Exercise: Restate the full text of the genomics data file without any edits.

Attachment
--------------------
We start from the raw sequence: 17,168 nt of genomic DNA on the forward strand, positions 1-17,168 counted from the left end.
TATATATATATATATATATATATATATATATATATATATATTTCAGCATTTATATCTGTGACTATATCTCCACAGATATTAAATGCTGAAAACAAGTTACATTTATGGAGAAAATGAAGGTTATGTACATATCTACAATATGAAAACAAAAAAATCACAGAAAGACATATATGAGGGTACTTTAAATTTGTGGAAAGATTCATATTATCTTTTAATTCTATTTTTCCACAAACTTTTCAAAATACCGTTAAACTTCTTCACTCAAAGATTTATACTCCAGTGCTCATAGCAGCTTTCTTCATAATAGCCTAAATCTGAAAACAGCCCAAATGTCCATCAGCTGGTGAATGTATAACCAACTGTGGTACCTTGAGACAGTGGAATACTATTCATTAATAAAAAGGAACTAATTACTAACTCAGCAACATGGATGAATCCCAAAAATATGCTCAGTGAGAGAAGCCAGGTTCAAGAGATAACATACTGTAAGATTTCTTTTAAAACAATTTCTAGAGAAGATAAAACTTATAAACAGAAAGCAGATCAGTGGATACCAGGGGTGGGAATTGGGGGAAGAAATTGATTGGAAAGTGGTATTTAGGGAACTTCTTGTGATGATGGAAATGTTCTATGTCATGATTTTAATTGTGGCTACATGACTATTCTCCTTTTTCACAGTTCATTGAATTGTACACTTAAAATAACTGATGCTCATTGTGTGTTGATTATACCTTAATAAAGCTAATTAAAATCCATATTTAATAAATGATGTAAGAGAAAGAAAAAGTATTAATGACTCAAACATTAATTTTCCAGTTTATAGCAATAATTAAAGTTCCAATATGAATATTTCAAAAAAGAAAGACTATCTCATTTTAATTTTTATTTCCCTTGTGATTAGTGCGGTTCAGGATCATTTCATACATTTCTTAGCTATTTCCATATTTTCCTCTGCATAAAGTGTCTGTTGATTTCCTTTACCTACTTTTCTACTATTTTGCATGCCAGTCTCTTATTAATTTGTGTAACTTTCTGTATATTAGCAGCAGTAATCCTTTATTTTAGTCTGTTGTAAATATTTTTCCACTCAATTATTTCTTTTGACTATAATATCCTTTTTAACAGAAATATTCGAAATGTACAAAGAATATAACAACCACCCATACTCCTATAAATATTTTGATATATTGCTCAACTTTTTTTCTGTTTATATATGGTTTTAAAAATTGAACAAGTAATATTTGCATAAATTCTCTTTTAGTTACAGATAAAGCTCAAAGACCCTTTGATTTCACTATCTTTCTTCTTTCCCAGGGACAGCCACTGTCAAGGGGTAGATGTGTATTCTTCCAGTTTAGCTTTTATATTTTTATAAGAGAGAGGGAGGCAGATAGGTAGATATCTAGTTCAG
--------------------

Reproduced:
We start from the raw sequence: 17,168 nt of genomic DNA on the forward strand, positions 1-17,168 counted from the left end.
TATATATATATATATATATATATATATATATATATATATATTTCAGCATTTATATCTGTGACTATATCTCCACAGATATTAAATGCTGAAAACAAGTTACATTTATGGAGAAAATGAAGGTTATGTACATATCTACAATATGAAAACAAAAAAATCACAGAAAGACATATATGAGGGTACTTTAAATTTGTGGAAAGATTCATATTATCTTTTAATTCTATTTTTCCACAAACTTTTCAAAATACCGTTAAACTTCTTCACTCAAAGATTTATACTCCAGTGCTCATAGCAGCTTTCTTCATAATAGCCTAAATCTGAAAACAGCCCAAATGTCCATCAGCTGGTGAATGTATAACCAACTGTGGTACCTTGAGACAGTGGAATACTATTCATTAATAAAAAGGAACTAATTACTAACTCAGCAACATGGATGAATCCCAAAAATATGCTCAGTGAGAGAAGCCAGGTTCAAGAGATAACATACTGTAAGATTTCTTTTAAAACAATTTCTAGAGAAGATAAAACTTATAAACAGAAAGCAGATCAGTGGATACCAGGGGTGGGAATTGGGGGAAGAAATTGATTGGAAAGTGGTATTTAGGGAACTTCTTGTGATGATGGAAATGTTCTATGTCATGATTTTAATTGTGGCTACATGACTATTCTCCTTTTTCACAGTTCATTGAATTGTACACTTAAAATAACTGATGCTCATTGTGTGTTGATTATACCTTAATAAAGCTAATTAAAATCCATATTTAATAAATGATGTAAGAGAAAGAAAAAGTATTAATGACTCAAACATTAATTTTCCAGTTTATAGCAATAATTAAAGTTCCAATATGAATATTTCAAAAAAGAAAGACTATCTCATTTTAATTTTTATTTCCCTTGTGATTAGTGCGGTTCAGGATCATTTCATACATTTCTTAGCTATTTCCATATTTTCCTCTGCATAAAGTGTCTGTTGATTTCCTTTACCTACTTTTCTACTATTTTGCATGCCAGTCTCTTATTAATTTGTGTAACTTTCTGTATATTAGCAGCAGTAATCCTTTATTTTAGTCTGTTGTAAATATTTTTCCACTCAATTATTTCTTTTGACTATAATATCCTTTTTAACAGAAATATTCGAAATGTACAAAGAATATAACAACCACCCATACTCCTATAAATATTTTGATATATTGCTCAACTTTTTTTCTGTTTATATATGGTTTTAAAAATTGAACAAGTAATATTTGCATAAATTCTCTTTTAGTTACAGATAAAGCTCAAAGACCCTTTGATTTCACTATCTTTCTTCTTTCCCAGGGACAGCCACTGTCAAGGGGTAGATGTGTATTCTTCCAGTTTAGCTTTTATATTTTTATAAGAGAGAGGGAGGCAGATAGGTAGATATCTAGTTCAG